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Raw data of: Changes in magnetic properties of magnetite nanoparticles upon microbial iron reduction


Wang, Pengcong (2022), Raw data of: Changes in magnetic properties of magnetite nanoparticles upon microbial iron reduction, Dryad, Dataset,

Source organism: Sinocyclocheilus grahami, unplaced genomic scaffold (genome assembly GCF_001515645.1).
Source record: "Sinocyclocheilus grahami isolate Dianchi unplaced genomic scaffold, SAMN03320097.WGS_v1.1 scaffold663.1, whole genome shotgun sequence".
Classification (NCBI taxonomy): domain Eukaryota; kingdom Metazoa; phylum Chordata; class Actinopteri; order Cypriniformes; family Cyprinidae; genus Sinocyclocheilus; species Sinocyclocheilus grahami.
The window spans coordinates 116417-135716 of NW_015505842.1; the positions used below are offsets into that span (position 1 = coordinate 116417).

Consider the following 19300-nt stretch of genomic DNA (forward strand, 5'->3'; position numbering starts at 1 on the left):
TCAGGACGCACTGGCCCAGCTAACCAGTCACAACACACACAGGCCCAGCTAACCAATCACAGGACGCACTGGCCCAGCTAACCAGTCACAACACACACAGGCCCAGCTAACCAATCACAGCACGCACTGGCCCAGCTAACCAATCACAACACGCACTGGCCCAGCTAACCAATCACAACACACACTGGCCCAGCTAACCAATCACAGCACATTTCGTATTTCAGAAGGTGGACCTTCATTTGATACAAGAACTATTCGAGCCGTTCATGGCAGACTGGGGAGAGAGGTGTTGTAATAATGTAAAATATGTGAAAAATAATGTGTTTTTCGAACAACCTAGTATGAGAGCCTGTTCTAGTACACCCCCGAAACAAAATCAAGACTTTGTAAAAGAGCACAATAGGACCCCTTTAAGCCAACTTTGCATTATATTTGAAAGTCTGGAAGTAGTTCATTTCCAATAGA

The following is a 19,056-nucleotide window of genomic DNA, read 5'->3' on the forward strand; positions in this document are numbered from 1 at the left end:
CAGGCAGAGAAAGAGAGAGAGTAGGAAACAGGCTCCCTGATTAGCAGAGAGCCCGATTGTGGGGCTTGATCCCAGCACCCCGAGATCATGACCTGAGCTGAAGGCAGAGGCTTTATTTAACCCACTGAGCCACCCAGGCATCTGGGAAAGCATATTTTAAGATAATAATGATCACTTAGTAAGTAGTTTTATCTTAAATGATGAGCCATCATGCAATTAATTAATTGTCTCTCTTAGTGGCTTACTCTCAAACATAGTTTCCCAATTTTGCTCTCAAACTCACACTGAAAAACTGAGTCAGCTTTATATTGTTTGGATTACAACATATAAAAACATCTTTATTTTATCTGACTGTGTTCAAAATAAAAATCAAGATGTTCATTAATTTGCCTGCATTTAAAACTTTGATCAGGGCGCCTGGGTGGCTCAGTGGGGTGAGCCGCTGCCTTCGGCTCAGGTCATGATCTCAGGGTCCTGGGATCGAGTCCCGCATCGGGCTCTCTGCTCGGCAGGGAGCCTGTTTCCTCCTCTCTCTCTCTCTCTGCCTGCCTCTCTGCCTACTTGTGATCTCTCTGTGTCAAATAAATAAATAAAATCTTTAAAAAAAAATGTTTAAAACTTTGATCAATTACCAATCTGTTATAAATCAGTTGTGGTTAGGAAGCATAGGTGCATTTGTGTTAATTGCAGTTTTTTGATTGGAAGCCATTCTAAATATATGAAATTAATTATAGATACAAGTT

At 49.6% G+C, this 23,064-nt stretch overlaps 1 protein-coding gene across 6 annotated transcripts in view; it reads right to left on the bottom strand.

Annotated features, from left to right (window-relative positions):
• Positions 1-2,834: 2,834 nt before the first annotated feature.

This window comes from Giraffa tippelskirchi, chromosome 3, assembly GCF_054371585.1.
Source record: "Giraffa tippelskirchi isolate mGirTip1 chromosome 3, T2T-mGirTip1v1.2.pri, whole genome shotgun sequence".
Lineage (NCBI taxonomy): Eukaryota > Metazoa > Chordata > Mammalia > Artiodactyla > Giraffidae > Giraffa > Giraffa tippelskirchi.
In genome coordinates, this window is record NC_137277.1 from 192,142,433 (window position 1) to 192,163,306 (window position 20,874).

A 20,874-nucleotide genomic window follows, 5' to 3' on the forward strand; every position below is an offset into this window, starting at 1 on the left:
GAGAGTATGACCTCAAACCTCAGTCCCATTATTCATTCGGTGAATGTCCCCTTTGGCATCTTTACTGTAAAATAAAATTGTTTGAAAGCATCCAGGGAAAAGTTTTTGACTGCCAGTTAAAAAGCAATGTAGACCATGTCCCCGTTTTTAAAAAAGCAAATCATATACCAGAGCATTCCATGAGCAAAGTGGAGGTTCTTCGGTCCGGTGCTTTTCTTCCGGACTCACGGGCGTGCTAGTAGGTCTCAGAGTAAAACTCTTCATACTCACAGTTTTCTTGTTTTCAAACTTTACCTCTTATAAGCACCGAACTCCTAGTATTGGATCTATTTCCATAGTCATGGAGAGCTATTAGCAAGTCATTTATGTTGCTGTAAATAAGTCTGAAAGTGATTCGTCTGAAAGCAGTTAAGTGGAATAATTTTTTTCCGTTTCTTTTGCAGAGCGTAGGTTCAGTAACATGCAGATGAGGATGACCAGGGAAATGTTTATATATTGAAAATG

The magnetic signals of magnetite nanoparticles (NPs) preserved in rocks, soils, and sediments are effective index for paleoenvironmental reconstruction. It has been demonstrated that magnetite NPs can serve as a terminal electron sink for the microbial respiration (i.e., microbial iron reduction). The magnetic properties of magnetite NPs may be altered by microbial iron reduction, which is a critical but often overlooked process in paleomagnetism. In this study, three magnetite NPs with different particle sizes were reduced by a dissimilatory iron-reducing bacterium (Shewanella oneidensis MR-1) under a non-growth condition mimicking that of the early Earth and modern oligotrophic environment. The changes in magnetic, chemical as well as crystallographic properties of the magnetite NPs during the microbial reduction process were examined. Our results showed that the bioreduction rate of magnetite NPs was mainly controlled by their particle size and redox state. In addition, the microbial iron reduction could affect both the crystallographic and magnetic properties of three types of magnetite NPs used herein. After bioreduction, the crystal lattice parameters and magnetic susceptibility of the magnetite NPs increased, while their remanence recording capability and coercivity decreased (i.e., “softer” magnetism). Furthermore, bioreduced magnetite NPs had a larger remanence loss near the Verwey transition region with low-temperature magnetic analysis. These results indicate that the microbial reduction of magnetite NPs deserves attention when sedimentary magnetites are used in paleoenvironment reconstruction.